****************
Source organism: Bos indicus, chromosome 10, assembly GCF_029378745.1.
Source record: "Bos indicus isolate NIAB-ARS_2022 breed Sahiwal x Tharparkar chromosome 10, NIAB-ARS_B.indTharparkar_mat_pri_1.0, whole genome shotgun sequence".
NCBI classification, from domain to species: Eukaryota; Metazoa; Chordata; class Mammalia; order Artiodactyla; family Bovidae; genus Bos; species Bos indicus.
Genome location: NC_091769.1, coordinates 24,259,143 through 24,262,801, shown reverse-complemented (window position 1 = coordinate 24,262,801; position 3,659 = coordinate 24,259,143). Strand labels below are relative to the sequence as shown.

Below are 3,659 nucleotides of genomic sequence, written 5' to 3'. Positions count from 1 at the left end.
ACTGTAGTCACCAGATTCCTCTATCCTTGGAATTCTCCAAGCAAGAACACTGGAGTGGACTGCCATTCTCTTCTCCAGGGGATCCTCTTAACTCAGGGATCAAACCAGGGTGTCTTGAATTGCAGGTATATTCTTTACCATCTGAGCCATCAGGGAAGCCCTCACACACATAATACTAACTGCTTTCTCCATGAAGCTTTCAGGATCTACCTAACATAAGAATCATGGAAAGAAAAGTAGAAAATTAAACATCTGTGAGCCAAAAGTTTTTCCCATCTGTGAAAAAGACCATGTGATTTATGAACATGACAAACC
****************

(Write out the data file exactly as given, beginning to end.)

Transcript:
Source organism: Bos indicus, chromosome 10, assembly GCF_029378745.1.
Source record: "Bos indicus isolate NIAB-ARS_2022 breed Sahiwal x Tharparkar chromosome 10, NIAB-ARS_B.indTharparkar_mat_pri_1.0, whole genome shotgun sequence".
NCBI classification, from domain to species: Eukaryota; Metazoa; Chordata; class Mammalia; order Artiodactyla; family Bovidae; genus Bos; species Bos indicus.
Genome location: NC_091769.1, coordinates 24,259,143 through 24,262,801, shown reverse-complemented (window position 1 = coordinate 24,262,801; position 3,659 = coordinate 24,259,143). Strand labels below are relative to the sequence as shown.

Below are 3,659 nucleotides of genomic sequence, written 5' to 3'. Positions count from 1 at the left end.
ACTGTAGTCACCAGATTCCTCTATCCTTGGAATTCTCCAAGCAAGAACACTGGAGTGGACTGCCATTCTCTTCTCCAGGGGATCCTCTTAACTCAGGGATCAAACCAGGGTGTCTTGAATTGCAGGTATATTCTTTACCATCTGAGCCATCAGGGAAGCCCTCACACACATAATACTAACTGCTTTCTCCATGAAGCTTTCAGGATCTACCTAACATAAGAATCATGGAAAGAAAAGTAGAAAATTAAACATCTGTGAGCCAAAAGTTTTTCCCATCTGTGAAAAAGACCATGTGATTTATGAACATGACAAACC